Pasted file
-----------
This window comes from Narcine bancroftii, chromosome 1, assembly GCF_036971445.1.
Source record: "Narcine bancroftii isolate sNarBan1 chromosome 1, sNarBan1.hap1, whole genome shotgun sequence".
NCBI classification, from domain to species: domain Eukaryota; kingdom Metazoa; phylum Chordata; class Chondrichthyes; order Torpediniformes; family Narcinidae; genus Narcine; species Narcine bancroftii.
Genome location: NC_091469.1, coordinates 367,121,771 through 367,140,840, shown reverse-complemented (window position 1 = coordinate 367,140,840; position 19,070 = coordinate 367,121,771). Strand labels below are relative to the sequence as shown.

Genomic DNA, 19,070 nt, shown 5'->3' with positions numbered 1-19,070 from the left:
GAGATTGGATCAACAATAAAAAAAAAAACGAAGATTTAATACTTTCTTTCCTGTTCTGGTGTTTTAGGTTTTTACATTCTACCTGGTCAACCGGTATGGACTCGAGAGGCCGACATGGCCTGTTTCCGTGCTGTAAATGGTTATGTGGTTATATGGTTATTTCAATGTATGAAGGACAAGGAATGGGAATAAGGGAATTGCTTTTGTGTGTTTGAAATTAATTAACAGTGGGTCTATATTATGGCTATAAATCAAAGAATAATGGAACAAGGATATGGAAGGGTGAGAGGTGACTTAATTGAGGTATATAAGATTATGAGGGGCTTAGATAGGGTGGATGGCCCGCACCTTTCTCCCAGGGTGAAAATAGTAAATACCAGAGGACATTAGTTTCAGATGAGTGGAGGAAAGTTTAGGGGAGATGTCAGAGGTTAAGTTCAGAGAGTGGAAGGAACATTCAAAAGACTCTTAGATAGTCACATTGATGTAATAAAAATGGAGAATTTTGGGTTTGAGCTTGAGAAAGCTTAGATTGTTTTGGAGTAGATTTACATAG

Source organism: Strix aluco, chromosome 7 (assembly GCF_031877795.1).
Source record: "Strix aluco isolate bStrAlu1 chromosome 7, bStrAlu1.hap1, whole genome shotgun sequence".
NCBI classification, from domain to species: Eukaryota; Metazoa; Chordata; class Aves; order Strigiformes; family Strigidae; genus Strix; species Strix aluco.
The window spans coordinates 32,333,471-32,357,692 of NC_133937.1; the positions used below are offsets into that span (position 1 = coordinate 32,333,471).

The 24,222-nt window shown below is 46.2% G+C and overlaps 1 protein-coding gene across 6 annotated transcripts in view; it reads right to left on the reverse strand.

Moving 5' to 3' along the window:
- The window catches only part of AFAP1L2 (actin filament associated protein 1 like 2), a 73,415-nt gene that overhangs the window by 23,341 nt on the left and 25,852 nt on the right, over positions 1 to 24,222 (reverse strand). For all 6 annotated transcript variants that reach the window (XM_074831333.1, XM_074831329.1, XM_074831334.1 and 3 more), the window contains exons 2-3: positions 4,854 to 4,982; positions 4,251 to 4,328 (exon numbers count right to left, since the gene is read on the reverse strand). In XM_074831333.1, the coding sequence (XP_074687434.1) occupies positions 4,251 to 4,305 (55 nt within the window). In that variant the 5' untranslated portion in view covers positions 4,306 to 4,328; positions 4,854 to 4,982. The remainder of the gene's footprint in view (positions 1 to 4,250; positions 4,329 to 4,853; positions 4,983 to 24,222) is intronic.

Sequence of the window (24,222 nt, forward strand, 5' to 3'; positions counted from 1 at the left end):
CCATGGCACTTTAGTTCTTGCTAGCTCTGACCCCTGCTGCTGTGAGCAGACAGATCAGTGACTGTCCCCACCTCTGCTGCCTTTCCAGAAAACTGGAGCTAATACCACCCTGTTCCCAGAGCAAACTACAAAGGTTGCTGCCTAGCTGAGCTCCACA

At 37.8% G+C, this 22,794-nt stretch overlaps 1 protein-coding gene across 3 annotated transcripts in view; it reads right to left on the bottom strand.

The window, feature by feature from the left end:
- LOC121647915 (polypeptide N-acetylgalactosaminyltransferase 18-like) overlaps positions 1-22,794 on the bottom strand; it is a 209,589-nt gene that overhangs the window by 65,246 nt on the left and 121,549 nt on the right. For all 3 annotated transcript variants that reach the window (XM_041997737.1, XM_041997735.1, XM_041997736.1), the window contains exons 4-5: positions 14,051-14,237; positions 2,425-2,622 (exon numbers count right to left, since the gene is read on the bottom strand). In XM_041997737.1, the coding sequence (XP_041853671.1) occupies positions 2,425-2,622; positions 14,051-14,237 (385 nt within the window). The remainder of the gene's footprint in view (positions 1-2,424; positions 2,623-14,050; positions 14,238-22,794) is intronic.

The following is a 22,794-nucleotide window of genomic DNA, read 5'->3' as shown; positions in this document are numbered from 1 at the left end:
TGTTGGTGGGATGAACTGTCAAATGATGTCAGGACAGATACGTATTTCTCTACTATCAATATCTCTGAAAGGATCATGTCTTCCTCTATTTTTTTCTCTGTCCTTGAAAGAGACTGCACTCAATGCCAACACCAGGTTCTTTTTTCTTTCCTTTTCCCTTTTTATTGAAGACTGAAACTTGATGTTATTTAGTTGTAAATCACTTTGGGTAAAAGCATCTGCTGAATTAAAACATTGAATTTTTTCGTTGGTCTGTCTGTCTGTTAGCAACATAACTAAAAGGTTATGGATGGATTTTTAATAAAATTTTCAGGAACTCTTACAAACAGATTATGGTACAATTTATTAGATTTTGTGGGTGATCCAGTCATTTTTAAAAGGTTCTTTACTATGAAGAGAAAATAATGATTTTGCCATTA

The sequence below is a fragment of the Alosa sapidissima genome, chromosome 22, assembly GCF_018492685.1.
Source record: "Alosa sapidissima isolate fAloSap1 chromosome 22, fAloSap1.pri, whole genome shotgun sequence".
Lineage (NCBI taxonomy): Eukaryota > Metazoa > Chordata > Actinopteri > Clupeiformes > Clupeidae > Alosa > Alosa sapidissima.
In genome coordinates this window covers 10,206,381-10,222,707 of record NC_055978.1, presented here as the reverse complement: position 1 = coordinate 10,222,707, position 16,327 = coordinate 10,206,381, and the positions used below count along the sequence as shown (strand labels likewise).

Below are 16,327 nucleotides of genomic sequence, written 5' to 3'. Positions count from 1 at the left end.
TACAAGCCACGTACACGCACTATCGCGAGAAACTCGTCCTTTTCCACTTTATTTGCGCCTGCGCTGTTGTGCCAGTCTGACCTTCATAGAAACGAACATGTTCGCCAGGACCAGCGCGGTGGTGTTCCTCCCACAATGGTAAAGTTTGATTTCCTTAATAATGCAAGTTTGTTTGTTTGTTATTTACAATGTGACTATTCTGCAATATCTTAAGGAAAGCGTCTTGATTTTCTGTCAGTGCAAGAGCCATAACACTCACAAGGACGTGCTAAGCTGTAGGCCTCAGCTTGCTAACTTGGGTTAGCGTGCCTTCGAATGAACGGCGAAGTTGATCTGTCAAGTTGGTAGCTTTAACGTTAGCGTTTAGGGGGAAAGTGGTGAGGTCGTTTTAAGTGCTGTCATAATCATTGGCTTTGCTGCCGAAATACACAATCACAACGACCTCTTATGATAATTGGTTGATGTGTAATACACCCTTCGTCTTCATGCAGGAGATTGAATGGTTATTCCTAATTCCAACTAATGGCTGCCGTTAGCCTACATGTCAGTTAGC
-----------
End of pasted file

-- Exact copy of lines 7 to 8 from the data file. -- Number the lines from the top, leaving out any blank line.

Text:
Source organism: Strix aluco, chromosome 7 (assembly GCF_031877795.1).
Source record: "Strix aluco isolate bStrAlu1 chromosome 7, bStrAlu1.hap1, whole genome shotgun sequence".